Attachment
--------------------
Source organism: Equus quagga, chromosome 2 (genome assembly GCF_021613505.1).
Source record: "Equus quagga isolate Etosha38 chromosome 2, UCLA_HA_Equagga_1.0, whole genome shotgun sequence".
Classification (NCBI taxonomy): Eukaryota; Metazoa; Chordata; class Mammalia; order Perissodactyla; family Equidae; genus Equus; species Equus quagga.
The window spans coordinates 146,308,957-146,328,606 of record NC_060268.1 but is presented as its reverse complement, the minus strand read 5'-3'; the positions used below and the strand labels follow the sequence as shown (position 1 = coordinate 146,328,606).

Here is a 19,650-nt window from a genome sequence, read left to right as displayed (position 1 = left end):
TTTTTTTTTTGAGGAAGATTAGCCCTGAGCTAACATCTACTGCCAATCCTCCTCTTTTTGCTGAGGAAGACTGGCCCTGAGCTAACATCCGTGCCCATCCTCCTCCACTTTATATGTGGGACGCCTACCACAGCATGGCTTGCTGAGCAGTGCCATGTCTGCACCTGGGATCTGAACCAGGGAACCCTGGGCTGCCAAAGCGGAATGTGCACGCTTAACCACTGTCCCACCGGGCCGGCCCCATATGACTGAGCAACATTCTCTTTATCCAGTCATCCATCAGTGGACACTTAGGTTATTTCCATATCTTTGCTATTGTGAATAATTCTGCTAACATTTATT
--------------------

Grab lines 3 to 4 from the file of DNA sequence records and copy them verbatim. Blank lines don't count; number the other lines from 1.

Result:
Classification (NCBI taxonomy): Eukaryota; Metazoa; Chordata; class Mammalia; order Perissodactyla; family Equidae; genus Equus; species Equus quagga.
The window spans coordinates 146,308,957-146,328,606 of record NC_060268.1 but is presented as its reverse complement, the minus strand read 5'-3'; the positions used below and the strand labels follow the sequence as shown (position 1 = coordinate 146,328,606).